spoo·​ner·​ism | \ ˈspü-nə-ˌri-zəm How to pronounce spoonerism (audio) \

Definition of spoonerism

: a transposition of usually initial sounds of two or more words (as in tons of soil for sons of toil)

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What is the origin of spoonerism?

Poor William Archibald Spooner! That British clergyman and educator, who lived from 1844 to 1930, often had to speak in public, but he was a nervous man and his tongue frequently got tangled up. He would say things like "a blushing crow" when he meant "a crushing blow." Spooner's letter reversals became the stuff of legend-and undoubtedly gave his listeners many a laugh. By 1900 his name had inspired the term spoonerism, which lives on to this day.

Examples of spoonerism in a Sentence

the spoonerism “tons of soil” for “sons of toil”
Recent Examples on the Web Today’s Theme Three phrases that contain words whose first letters are M and W have those letters flipped to make a spoonerism-like, punny phrase. New York Times, "Playing Things Low-Key," 6 May 2020

These example sentences are selected automatically from various online news sources to reflect current usage of the word 'spoonerism.' Views expressed in the examples do not represent the opinion of Merriam-Webster or its editors. Send us feedback.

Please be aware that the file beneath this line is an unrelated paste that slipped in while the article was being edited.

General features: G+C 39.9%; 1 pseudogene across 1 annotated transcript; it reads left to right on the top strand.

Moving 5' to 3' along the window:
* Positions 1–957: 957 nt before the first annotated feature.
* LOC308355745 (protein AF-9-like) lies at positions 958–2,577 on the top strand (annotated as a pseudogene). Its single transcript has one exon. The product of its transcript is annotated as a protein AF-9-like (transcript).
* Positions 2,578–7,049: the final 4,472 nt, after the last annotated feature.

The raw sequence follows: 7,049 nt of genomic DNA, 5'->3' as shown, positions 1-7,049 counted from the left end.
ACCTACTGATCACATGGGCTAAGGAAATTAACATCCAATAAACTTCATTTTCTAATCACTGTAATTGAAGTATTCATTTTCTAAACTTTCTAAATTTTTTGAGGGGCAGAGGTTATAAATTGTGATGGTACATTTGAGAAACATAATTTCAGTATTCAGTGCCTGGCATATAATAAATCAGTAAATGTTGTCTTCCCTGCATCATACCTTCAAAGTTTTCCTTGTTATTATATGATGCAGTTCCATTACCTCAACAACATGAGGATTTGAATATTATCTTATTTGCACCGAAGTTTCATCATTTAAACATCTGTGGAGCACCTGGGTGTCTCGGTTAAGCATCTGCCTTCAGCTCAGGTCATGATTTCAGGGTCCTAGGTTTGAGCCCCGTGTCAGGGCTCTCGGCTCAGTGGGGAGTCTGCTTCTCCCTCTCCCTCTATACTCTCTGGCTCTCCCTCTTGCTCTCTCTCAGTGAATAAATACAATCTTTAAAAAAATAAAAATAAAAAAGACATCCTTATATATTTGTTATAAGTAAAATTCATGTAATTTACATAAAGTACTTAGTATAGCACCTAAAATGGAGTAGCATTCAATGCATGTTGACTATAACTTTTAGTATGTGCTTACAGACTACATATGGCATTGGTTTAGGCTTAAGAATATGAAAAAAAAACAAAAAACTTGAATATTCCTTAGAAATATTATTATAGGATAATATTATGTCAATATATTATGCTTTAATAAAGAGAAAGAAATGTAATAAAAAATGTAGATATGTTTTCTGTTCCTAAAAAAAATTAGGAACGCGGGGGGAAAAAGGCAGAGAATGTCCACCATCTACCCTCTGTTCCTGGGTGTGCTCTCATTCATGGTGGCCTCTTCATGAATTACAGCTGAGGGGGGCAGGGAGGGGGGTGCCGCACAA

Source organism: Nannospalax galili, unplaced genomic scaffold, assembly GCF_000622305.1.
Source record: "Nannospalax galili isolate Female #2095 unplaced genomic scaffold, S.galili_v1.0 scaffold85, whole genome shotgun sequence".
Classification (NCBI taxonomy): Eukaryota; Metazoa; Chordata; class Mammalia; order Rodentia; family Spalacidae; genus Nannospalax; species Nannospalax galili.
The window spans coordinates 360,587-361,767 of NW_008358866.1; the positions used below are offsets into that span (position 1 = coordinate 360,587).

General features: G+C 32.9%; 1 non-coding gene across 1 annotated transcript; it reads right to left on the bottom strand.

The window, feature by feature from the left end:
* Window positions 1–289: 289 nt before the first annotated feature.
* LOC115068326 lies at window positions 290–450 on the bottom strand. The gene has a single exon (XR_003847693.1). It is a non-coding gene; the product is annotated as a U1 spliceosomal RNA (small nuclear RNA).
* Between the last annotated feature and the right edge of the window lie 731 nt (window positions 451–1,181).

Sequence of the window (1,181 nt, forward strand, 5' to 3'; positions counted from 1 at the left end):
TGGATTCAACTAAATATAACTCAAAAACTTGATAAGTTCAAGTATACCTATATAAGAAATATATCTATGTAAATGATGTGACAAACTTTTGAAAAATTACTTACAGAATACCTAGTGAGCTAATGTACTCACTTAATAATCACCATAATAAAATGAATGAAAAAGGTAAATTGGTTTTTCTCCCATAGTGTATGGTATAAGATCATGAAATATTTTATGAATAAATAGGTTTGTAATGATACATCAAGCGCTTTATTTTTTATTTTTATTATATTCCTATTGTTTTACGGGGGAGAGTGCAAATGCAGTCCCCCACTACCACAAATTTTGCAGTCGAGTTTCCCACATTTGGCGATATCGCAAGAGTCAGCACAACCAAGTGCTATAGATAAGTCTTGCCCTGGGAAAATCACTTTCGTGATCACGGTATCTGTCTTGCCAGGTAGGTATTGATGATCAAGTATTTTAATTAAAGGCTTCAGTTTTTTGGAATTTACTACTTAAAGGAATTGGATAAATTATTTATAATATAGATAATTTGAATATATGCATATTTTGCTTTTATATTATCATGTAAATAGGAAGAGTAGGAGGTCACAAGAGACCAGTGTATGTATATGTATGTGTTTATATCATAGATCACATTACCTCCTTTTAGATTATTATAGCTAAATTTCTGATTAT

First Known Use of spoonerism

1892, in the meaning defined above

History and Etymology for spoonerism

William A. Spooner †1930 English clergyman & educator

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Time Traveler for spoonerism

Time Traveler

The first known use of spoonerism was in 1892

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Cite this Entry

“Spoonerism.” Merriam-Webster.com Dictionary, Merriam-Webster, https://www.merriam-webster.com/dictionary/spoonerism. Accessed 12 May. 2021.

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More Definitions for spoonerism



English Language Learners Definition of spoonerism

: a humorous mistake in which a speaker switches the first sounds of two or more words

More from Merriam-Webster on spoonerism

Britannica.com: Encyclopedia article about spoonerism

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